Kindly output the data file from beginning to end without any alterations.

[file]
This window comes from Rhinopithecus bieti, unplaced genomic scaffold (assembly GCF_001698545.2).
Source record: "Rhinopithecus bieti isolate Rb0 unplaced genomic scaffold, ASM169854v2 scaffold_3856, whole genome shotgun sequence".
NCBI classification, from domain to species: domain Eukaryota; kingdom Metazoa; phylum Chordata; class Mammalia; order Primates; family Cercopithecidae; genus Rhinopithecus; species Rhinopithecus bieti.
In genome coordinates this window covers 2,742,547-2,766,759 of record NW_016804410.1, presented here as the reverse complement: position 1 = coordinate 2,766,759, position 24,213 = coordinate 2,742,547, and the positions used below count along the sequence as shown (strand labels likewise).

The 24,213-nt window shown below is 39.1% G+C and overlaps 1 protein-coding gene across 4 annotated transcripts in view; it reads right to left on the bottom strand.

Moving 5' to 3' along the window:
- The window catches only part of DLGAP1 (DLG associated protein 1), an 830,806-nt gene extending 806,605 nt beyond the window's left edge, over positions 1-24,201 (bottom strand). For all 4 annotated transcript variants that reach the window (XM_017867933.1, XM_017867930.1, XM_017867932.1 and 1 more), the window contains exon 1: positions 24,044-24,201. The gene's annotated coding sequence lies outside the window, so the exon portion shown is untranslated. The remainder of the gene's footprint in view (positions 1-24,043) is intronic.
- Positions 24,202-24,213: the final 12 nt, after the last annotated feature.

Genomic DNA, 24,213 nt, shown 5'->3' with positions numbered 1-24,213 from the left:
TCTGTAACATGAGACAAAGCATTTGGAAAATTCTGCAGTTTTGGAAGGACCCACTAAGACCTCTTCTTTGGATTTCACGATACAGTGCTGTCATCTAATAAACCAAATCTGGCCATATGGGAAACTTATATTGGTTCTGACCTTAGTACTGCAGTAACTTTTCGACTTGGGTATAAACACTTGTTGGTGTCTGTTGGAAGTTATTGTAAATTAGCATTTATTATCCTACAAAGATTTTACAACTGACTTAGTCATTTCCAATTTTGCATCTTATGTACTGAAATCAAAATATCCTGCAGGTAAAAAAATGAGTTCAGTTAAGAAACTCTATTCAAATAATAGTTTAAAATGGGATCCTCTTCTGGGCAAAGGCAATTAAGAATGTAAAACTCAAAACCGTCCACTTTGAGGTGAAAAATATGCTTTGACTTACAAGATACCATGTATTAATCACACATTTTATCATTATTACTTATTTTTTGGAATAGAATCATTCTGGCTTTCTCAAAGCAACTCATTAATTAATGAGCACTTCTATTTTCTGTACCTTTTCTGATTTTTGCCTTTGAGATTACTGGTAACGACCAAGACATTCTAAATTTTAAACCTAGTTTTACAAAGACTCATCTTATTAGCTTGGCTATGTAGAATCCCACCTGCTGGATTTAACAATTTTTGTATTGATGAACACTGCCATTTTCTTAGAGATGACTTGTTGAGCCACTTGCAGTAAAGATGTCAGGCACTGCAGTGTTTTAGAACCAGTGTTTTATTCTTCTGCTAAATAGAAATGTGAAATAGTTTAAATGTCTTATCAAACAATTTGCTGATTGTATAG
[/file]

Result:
This window comes from Rhinopithecus bieti, unplaced genomic scaffold (assembly GCF_001698545.2).
Source record: "Rhinopithecus bieti isolate Rb0 unplaced genomic scaffold, ASM169854v2 scaffold_3856, whole genome shotgun sequence".
NCBI classification, from domain to species: domain Eukaryota; kingdom Metazoa; phylum Chordata; class Mammalia; order Primates; family Cercopithecidae; genus Rhinopithecus; species Rhinopithecus bieti.
In genome coordinates this window covers 2,742,547-2,766,759 of record NW_016804410.1, presented here as the reverse complement: position 1 = coordinate 2,766,759, position 24,213 = coordinate 2,742,547, and the positions used below count along the sequence as shown (strand labels likewise).

The 24,213-nt window shown below is 39.1% G+C and overlaps 1 protein-coding gene across 4 annotated transcripts in view; it reads right to left on the bottom strand.

Moving 5' to 3' along the window:
- The window catches only part of DLGAP1 (DLG associated protein 1), an 830,806-nt gene extending 806,605 nt beyond the window's left edge, over positions 1-24,201 (bottom strand). For all 4 annotated transcript variants that reach the window (XM_017867933.1, XM_017867930.1, XM_017867932.1 and 1 more), the window contains exon 1: positions 24,044-24,201. The gene's annotated coding sequence lies outside the window, so the exon portion shown is untranslated. The remainder of the gene's footprint in view (positions 1-24,043) is intronic.
- Positions 24,202-24,213: the final 12 nt, after the last annotated feature.

Genomic DNA, 24,213 nt, shown 5'->3' with positions numbered 1-24,213 from the left:
TCTGTAACATGAGACAAAGCATTTGGAAAATTCTGCAGTTTTGGAAGGACCCACTAAGACCTCTTCTTTGGATTTCACGATACAGTGCTGTCATCTAATAAACCAAATCTGGCCATATGGGAAACTTATATTGGTTCTGACCTTAGTACTGCAGTAACTTTTCGACTTGGGTATAAACACTTGTTGGTGTCTGTTGGAAGTTATTGTAAATTAGCATTTATTATCCTACAAAGATTTTACAACTGACTTAGTCATTTCCAATTTTGCATCTTATGTACTGAAATCAAAATATCCTGCAGGTAAAAAAATGAGTTCAGTTAAGAAACTCTATTCAAATAATAGTTTAAAATGGGATCCTCTTCTGGGCAAAGGCAATTAAGAATGTAAAACTCAAAACCGTCCACTTTGAGGTGAAAAATATGCTTTGACTTACAAGATACCATGTATTAATCACACATTTTATCATTATTACTTATTTTTTGGAATAGAATCATTCTGGCTTTCTCAAAGCAACTCATTAATTAATGAGCACTTCTATTTTCTGTACCTTTTCTGATTTTTGCCTTTGAGATTACTGGTAACGACCAAGACATTCTAAATTTTAAACCTAGTTTTACAAAGACTCATCTTATTAGCTTGGCTATGTAGAATCCCACCTGCTGGATTTAACAATTTTTGTATTGATGAACACTGCCATTTTCTTAGAGATGACTTGTTGAGCCACTTGCAGTAAAGATGTCAGGCACTGCAGTGTTTTAGAACCAGTGTTTTATTCTTCTGCTAAATAGAAATGTGAAATAGTTTAAATGTCTTATCAAACAATTTGCTGATTGTATAG